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15087Re: [scrumdevelopment] Scrum is bad for employees (apparently)

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  • Nicholas Cancelliere
    Aug 1, 2006

      We've had some turnover at my company after adopting scrum.  We've been through two developers and a QA tester.  It is hard for some people to get out of old habits.  For the developers the idea of having to write code that works (unit tested, and checked into the build) and always being able to have a near shippable product is a big change.  They're used to letting guts hang out and not have to worry about the mess until the mad rush towards the end, and let QA find all the issues and report them back to be fixed!

      Our QA manager was never able to relax and allow for acceptance testing early in the iteration.  They insisted on testing everything at the end when the code was completely "frozen."

      On Jul 31, 2006, at 5:45 PM, Richard Banks wrote:

      I have to share this with everyone…


      I’ve been running scrum effectively now for about 6 months and apart from the occasional stakeholder trying to override the product owner it’s truly bedded down and delivery real business value to the company.  Anyway, I had a couple of resignations from my staff last Friday – which was the conclusion of our last sprint.


      The first was because scrum makes people accountable for their work and exposes them.  Employee A is a difficult person who only has two ways of estimating any job in a sprint.  It’s either 8 hours or the entire sprint – no middle ground, no thought given to what the job might involve.  “That’s all there is and don’t tell me otherwise because I’m the one who has to deliver”.  The grief I had trying to get this bloke to stop being a child and act like a near-normal adult!!  He’s the kind of developer who doesn’t like others code reviewing their work, who thinks they know better than everyone else and who, because of their superior brain power, knows that of course the rules don’t apply to them.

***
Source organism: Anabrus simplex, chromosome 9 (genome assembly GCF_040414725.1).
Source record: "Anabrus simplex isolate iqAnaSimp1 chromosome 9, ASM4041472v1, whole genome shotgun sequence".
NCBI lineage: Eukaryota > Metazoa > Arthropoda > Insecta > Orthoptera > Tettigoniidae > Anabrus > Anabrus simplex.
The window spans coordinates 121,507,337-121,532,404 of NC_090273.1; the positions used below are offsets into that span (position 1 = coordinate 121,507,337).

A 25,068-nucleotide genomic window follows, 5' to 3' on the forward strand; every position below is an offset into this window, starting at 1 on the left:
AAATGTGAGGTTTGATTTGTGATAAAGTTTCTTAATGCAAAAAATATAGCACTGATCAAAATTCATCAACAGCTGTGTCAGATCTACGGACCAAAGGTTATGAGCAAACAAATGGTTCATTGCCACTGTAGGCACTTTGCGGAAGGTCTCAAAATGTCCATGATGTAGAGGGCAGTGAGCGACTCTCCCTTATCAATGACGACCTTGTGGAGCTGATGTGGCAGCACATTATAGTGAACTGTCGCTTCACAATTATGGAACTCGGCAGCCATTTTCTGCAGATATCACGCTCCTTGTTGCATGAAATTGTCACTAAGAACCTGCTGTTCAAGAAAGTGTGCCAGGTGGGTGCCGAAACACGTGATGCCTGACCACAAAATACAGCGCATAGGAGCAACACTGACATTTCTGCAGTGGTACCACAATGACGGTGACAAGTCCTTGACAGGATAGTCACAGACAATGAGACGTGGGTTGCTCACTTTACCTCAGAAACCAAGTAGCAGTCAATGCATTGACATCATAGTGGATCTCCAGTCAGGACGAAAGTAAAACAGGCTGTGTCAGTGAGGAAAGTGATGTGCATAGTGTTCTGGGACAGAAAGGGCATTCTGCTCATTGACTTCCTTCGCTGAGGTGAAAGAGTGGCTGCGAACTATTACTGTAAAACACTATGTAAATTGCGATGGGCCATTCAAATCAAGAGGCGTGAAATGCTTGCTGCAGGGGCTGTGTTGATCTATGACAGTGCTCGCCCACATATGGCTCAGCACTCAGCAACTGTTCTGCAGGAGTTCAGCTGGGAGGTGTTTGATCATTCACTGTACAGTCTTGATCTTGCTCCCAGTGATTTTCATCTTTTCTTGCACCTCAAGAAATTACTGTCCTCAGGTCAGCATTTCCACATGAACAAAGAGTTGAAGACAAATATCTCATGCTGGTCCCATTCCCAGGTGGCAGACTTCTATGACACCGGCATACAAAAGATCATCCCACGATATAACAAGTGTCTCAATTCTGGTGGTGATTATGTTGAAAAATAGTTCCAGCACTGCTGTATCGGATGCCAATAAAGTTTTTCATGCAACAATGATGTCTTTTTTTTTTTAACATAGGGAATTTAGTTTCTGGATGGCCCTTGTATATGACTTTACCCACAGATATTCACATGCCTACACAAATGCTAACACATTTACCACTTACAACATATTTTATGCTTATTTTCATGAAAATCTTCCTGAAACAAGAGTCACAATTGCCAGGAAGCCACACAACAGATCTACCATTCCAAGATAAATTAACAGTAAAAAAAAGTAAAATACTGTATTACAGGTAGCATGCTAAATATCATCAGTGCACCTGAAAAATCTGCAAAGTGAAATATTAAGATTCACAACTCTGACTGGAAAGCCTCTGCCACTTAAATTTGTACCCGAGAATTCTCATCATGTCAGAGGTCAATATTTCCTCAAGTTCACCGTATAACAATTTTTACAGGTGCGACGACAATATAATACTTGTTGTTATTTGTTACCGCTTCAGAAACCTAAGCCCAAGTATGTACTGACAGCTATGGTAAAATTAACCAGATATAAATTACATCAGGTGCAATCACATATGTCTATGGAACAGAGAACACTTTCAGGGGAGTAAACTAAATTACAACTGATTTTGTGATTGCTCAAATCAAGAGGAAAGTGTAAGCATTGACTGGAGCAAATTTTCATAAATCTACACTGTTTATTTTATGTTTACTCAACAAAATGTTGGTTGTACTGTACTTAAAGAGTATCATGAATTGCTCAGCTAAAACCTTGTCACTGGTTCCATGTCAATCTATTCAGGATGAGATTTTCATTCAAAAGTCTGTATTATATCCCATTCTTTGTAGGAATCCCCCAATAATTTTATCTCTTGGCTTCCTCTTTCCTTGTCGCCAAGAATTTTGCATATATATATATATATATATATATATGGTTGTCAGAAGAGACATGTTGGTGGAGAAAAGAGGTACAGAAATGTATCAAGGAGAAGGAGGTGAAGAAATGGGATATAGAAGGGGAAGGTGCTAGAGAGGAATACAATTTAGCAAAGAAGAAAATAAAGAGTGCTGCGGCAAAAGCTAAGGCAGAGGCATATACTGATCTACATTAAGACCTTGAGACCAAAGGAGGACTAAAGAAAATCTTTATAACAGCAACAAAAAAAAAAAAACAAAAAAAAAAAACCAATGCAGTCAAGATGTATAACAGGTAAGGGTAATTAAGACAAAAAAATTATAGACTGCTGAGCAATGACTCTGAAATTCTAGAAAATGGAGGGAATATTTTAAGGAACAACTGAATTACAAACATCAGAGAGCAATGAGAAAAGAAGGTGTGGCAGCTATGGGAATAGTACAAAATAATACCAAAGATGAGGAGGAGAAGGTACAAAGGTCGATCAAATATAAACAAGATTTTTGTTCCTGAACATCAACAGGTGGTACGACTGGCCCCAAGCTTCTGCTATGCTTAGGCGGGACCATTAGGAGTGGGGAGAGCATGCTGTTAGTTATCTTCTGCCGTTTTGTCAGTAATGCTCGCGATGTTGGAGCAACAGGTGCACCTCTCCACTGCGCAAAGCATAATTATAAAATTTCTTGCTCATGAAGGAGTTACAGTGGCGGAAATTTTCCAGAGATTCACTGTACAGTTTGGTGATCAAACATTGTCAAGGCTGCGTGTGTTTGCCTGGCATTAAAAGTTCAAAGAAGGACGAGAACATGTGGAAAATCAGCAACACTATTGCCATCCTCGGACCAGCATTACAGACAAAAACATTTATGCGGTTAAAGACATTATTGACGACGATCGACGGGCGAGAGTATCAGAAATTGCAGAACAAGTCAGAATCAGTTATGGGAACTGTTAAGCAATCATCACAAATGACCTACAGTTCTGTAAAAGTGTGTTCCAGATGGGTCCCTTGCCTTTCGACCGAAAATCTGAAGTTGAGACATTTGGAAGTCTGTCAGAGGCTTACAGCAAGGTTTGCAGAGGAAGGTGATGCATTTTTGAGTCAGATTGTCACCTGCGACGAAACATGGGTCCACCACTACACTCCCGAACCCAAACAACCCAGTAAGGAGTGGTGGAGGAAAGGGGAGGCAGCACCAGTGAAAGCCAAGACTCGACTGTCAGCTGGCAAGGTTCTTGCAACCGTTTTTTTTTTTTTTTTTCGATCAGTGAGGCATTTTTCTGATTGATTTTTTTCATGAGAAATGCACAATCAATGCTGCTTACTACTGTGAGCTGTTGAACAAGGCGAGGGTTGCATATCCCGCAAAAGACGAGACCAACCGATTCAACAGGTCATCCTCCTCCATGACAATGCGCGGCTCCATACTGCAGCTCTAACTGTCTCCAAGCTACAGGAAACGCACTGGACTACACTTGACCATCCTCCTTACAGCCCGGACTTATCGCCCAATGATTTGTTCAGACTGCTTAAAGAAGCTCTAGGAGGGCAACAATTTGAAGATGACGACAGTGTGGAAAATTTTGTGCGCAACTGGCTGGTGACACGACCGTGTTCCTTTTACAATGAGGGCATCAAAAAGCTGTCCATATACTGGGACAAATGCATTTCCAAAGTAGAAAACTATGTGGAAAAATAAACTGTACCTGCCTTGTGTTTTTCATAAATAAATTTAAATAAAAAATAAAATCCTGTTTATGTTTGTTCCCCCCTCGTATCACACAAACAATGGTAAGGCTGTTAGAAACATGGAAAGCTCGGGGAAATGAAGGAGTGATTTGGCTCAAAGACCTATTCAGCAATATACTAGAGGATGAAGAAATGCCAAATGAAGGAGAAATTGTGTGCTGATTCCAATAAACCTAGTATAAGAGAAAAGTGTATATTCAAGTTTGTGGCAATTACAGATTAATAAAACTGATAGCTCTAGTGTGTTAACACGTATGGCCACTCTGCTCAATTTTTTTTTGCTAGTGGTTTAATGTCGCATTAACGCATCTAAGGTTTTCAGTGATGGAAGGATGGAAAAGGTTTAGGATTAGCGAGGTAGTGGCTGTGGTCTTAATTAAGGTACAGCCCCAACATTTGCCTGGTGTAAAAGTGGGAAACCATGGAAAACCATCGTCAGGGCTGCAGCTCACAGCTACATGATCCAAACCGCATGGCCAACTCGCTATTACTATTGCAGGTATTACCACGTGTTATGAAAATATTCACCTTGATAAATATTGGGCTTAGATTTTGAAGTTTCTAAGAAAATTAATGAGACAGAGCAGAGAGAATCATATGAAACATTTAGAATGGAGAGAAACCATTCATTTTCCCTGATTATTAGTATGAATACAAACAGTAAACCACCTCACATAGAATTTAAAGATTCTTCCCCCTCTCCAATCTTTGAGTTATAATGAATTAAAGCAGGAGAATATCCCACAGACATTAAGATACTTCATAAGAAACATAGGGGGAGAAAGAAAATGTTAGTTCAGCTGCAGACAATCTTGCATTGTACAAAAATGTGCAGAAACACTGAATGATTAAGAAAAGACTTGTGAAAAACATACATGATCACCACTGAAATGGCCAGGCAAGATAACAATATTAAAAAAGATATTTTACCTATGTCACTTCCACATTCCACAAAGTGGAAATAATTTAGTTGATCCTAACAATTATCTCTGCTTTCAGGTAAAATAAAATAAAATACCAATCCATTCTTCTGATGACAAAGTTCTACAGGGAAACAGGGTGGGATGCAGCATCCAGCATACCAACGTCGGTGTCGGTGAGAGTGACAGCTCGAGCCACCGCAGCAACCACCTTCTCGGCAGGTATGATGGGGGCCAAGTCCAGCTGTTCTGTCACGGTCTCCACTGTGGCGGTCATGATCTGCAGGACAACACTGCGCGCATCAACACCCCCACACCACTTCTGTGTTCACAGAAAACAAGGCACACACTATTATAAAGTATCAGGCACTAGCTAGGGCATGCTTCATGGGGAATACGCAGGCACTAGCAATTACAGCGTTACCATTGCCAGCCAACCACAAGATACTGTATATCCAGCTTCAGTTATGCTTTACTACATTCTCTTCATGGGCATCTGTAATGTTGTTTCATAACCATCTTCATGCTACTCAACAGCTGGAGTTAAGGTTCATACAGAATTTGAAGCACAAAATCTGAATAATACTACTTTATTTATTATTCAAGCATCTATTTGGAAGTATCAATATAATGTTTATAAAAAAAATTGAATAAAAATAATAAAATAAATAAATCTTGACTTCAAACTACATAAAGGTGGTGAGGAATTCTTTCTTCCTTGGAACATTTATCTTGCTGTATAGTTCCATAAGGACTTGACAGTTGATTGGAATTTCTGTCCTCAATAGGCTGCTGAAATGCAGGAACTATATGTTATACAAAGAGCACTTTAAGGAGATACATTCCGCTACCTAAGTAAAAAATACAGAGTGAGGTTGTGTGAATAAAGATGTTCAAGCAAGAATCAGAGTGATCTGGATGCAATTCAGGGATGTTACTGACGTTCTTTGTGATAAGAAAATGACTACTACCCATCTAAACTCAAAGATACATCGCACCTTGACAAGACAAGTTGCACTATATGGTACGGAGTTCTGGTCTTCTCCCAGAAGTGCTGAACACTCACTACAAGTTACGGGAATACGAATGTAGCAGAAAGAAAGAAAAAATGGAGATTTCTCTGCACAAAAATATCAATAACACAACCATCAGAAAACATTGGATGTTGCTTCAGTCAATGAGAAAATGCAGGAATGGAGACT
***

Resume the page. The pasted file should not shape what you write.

Well the pressure finally hit the limit and the resignation came and the thing that got them out the door was that scrum was a “stupid process”.  It’s apparently stupid because making teams self organizing and self managing means that the boss doesn’t have to do anything anymore.  Oh, and of course it’s stupid because you have to tell everyone else what you’ve been doing and you’ve got to talk to the rest of the team each day and the rest of the team are dumb because I’m so smart and I could do a better job than any one else on my own in my spare time.


      I thanked God big time for relieving me of this pain in the neck!  And I got big smiles from the rest of my staff when I let them know he was gone.


      Employee B (who just happened to be mentored by Employee A) left because “scrum is too restrictive”.  “What do you mean?” I asked innocently.  “Well“, came the reply, “when I have to do a job I really like to investigate it, to understand what’s going on deep in the code, to really get a feel for the inner workings of the problem and the intricacies involved.  Having to deliver every 2 weeks means that I don’t really have time to do a lot of investigation.  There are a lot of things I do at home that could really improve the product and I don’t get to try them here because we keep having to do things from the backlog”.   Translation:  I can’t muck around and play as much as I used to.  Why don’t I get to decide on my own how the product works. Scrum means I’m accountable for my time and I don’t like that.


      The moral to the story?  Scrum is obviously really bad for your employees – after all it makes them accountable, visible and efficient and no employee wants that to happen (well, at least the bad ones don’t).


      P.S. As you may have inferred I didn’t exactly cry myself to sleep on Friday night.


      - Richard.


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